Boaz: Of course, your purchase of the land from Naomi also requires that you marry Ruth, the Moabite widow.
Kinsman: Then I can’t redeem it because this might endanger my own estate. You redeem the land; I cannot do it.
Boaz: You are witnesses that today I have bought from Naomi all the property of Elimelech, Kilion, and Mahlon. And with the land I have acquired Ruth, the Moabite widow of Mahlon, to be my wife.
He's a crafty one, that Boaz.

The Book of Ruth ends with a genealogy that goes from Perez, son of Judah through Boaz down to King David. It is another one of those genealogies that is possible, but not likely. Let's do some math. The Israelites spent 400 years in Egypt and 40 years wandering the dessert. According to the internet, 40 years seems to be a commonly agreed upon length for the amount of time Joshua led the Israelites, although no one really justifies that claim. That means that at least 480 years passed between the Israelites going to Egypt and the story of Ruth (that assumes that the story of Ruth happened at the very beginning of the period of the judges and that the time that Naomi spent in Moab despite the fact that her husband died there and her sons married and then died there).

According to Genesis, Hezron son of Perez son of Judah was already born when the Israelites left for Egypt. This means from the time the Israelites arrived in Egypt to the time of this story, there were six generations. That of Hezron, Ram, Amminadab, Nashon, Salmon, and Boaz. This means that each man must have been, on average, 80 years old, when they gave birth to the relevant son. Possible? Maybe. Likely? No.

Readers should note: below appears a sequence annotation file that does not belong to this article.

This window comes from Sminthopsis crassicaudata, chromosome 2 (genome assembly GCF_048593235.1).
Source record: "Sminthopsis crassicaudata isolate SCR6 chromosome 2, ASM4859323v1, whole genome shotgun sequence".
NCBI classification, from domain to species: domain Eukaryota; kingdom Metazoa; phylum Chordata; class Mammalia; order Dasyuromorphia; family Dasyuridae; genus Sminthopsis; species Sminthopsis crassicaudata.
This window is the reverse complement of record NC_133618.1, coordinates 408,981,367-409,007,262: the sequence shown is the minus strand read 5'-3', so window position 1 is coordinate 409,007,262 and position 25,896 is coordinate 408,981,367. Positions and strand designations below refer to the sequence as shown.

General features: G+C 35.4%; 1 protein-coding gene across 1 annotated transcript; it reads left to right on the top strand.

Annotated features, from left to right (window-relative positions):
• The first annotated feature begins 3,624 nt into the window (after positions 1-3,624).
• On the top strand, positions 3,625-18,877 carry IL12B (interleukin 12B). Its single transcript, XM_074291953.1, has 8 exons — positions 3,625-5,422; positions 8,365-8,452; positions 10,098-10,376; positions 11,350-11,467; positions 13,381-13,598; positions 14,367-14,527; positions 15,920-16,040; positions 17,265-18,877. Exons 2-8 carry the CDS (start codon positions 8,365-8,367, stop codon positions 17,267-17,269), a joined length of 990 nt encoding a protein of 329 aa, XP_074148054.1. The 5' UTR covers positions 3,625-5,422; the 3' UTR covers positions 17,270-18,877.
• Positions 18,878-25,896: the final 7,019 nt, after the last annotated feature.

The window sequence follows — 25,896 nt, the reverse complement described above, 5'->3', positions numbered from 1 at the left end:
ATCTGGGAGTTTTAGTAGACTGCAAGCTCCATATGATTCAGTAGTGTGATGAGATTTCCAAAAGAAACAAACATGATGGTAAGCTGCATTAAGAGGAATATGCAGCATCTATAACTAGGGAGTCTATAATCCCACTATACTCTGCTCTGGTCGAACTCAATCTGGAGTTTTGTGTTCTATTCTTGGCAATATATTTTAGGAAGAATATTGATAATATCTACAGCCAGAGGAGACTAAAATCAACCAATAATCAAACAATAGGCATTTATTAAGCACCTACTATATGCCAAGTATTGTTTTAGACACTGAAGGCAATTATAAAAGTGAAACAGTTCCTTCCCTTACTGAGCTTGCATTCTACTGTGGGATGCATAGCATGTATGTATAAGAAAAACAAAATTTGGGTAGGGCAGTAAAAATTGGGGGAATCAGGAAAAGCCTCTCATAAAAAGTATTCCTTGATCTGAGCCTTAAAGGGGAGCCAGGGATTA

New Testament

Super short reading from John today. Jesus miraculously and remotely heals a boy who is dying. However, he is kind of a jerk about it.
There was a government official in nearby Capernaum whose son was very sick. 47 When he heard that Jesus had come from Judea to Galilee, he went and begged Jesus to come to Capernaum to heal his son, who was about to die.
Jesus asked, “Will you never believe in me unless you see miraculous signs and wonders?”
The official pleaded, “Lord, please come now before my little boy dies.”
Then Jesus told him, “Go back home. Your son will live!” And the man believed what Jesus said and started home.
The official is trying to save his dying child! He is not asking Jesus to perform a miracle just so he can gawk. It is, in my opinion, cruel of Jesus to say such a thing to someone whose child is dying. Jerk.

Psalms and Proverbs

So apparently the psalm that ended so abruptly yesterday is a history lesson. I am glad we are readying this now and not while we were reading Deuteronomy, since that was all recap. Today's review recounts how the Israelites ended up in Egypt and then how God sent the plagues against the Israelites. The last lines of today's part crystallizes even more than the original account how terrible the tenth plague was:
Then he killed the oldest son in each Egyptian home,
the pride and joy of each family.